2022 article

Donor Age and Time in Culture Affect Dermal Fibroblast Contraction in an In Vitro Hydrogel Model

Detwiler, A., Polkoff, K., Gaffney, L., Freytes, D. O., & Piedrahita, J. A. (2022, August 4). TISSUE ENGINEERING PART A.

By: A. Detwiler n, K. Polkoff n, L. Gaffney n, D. Freytes n & J. Piedrahita n

author keywords: cell proliferation; collagen; dermis; extracellular matrix; fibroblasts; hydrogels; skin; wound healing
MeSH headings : Adult; Infant, Newborn; Humans; Swine; Animals; Hydrogels / pharmacology; Reproducibility of Results; Wound Healing; Collagen / chemistry; Fibroblasts
Source: Web Of Science
Added: August 29, 2022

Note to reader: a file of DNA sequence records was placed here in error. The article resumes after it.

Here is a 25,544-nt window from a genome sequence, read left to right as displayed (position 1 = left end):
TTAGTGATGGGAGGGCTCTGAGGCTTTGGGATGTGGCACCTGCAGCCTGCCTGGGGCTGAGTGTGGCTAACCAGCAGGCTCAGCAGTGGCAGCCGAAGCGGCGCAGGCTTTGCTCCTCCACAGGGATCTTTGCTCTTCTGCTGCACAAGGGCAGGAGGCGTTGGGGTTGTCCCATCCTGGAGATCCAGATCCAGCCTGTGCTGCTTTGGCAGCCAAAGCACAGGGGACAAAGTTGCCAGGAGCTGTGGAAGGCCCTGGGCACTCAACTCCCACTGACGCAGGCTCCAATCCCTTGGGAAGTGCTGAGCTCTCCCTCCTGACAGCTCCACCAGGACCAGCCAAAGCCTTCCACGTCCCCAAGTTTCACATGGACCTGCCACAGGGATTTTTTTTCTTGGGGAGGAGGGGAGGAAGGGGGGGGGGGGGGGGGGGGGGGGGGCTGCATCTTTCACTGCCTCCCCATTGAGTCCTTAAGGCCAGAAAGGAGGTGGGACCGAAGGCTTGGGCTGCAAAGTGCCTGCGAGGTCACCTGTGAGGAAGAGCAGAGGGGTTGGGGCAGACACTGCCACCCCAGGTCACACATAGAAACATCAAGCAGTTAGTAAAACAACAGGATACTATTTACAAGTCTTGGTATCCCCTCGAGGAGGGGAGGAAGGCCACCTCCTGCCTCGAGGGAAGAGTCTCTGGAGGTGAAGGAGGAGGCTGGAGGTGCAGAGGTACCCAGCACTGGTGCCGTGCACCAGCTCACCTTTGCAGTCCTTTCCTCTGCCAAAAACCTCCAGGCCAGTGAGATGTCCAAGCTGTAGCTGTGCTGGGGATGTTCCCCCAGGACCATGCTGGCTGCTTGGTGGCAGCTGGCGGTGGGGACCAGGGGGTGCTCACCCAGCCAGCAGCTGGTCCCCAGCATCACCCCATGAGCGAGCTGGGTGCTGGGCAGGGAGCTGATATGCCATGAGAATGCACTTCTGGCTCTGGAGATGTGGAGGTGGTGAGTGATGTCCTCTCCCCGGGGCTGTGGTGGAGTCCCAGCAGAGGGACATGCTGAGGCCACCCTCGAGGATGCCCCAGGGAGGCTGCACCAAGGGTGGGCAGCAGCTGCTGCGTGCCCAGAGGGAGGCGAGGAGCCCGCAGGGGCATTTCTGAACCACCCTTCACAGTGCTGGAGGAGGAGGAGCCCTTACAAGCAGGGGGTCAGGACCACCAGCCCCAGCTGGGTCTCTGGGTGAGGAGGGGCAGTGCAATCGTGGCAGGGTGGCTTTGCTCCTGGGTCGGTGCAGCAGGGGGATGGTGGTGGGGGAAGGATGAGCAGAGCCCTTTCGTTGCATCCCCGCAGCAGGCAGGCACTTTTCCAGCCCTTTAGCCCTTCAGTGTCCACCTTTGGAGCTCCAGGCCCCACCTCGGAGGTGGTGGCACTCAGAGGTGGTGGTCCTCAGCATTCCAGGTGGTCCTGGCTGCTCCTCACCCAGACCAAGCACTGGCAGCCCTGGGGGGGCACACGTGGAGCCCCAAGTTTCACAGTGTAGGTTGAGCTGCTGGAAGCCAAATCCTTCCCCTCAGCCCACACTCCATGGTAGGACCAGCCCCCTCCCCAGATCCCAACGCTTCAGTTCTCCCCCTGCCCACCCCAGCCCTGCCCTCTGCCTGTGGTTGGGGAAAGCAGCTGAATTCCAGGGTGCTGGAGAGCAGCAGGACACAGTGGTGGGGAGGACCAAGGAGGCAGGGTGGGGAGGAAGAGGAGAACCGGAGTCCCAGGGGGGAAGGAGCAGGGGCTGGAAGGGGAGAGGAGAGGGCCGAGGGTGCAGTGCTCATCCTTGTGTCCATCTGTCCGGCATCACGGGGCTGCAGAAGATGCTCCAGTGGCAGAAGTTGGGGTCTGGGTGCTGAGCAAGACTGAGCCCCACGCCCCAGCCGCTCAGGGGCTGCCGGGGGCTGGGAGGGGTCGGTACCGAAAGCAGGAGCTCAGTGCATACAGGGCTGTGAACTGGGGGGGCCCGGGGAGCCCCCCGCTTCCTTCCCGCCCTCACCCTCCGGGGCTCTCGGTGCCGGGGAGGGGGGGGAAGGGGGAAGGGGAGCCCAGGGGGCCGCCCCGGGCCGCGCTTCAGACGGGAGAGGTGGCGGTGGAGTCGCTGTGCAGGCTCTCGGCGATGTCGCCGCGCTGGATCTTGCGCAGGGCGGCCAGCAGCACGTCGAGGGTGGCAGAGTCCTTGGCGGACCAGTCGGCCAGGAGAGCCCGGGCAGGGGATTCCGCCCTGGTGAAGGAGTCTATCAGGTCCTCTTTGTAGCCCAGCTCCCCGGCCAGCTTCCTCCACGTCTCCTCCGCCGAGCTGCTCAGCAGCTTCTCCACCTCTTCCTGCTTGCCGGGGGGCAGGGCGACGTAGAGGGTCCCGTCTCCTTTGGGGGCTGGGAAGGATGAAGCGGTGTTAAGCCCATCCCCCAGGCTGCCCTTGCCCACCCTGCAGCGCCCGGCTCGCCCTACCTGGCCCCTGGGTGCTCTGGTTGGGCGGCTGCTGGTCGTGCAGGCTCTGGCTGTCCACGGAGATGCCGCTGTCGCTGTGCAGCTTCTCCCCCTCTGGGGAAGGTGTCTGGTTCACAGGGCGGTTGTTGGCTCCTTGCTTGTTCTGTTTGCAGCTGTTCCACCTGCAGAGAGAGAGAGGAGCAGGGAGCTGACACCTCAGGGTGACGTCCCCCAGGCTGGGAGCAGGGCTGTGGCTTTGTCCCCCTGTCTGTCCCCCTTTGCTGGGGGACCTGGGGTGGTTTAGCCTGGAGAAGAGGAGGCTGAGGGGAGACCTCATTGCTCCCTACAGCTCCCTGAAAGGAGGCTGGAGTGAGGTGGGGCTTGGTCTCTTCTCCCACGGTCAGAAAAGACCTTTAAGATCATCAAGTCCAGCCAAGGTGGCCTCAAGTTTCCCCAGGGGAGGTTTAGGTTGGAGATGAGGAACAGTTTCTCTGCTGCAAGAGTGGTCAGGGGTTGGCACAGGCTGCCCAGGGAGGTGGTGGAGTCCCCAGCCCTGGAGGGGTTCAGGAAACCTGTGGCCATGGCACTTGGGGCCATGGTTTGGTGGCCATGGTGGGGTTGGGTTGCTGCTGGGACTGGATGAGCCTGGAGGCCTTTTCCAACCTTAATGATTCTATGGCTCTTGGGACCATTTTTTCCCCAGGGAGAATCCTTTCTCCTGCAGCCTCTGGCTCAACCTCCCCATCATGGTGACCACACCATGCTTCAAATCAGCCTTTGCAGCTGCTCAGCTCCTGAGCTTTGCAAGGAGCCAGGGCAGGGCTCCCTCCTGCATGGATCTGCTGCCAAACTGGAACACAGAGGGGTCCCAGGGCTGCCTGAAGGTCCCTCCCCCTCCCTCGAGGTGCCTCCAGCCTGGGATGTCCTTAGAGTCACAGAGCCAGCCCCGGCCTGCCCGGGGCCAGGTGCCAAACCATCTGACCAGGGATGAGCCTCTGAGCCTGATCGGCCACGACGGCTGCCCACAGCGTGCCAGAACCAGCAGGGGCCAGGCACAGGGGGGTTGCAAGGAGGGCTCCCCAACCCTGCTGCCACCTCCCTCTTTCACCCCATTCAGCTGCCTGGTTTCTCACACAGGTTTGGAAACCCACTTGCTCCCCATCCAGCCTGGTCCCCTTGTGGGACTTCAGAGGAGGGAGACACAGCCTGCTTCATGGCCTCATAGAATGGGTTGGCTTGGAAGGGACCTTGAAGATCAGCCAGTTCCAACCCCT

Current cellular hydrogel-based skin grafts composed of human dermal fibroblasts and a hydrogel scaffold tend to minimize contraction of full-thickness skin wounds and support skin regeneration. However, there has been no comparison between the sources of the dermal fibroblast used. Products using human adult or neonatal foreskin dermal fibroblasts are often expanded in vitro and used after multiple passages without a clear understanding of the effects of this initial production step on the quality and reproducibility of the cellular behavior. Based on the known effects of 2D tissue culture expansion on cellular proliferation and gene expression, we hypothesized that differences in donor age and time in culture may influence cellular properties and contractile behavior in a fibroblast-populated collagen matrix. Using porcine skin as a model based on its similarity to human skin in structure and wound healing properties, we isolated porcine dermal fibroblasts of three different donor ages for use in a 2D proliferation assay and in a 3D cell-populated collagen matrix contractility assay. In 2D cell culture, doubling time remained relatively consistent between all age groups from passage 1 to 6. In the contractility assays, fetal and neonatal groups contracted faster and generated more contractile force than the adult group at passage 1 in vitro. However, after five passages in culture, there was no difference in contractility between ages. These results show how cellular responses in a hydrogel scaffold differ based on donor age and time in culture in vitro, and suggest that consistency in the cellular component of bioengineered skin products could be beneficial in the biomanufacturing of consistent, reliable skin grafts and graft in vivo models. Future research and therapies using bioengineered skin grafts should consider how results may vary based on donor age and time in culture before seeding. Little is known about the impact of donor cell age and time in culture on the contraction of cellular, hydrogel-based skin grafts. These results show how cellular phenotypes of porcine fibroblasts differ based on donor age and time in culture. This information is beneficial when addressing important inconsistencies in biomanufacturing of bioengineered skin grafts and in vitro models. These findings are relevant to research and therapies using bioengineered skin graft models and the results can be used to increase reproducibility and consistency during the production of bioengineered skin constructs. The information from this study can be extrapolated to future in vivo studies using human dermal fibroblasts in an in vivo model to help determine the best donor age and time in culture for optimal wound healing outcomes or more reproducible in vitro testing constructs.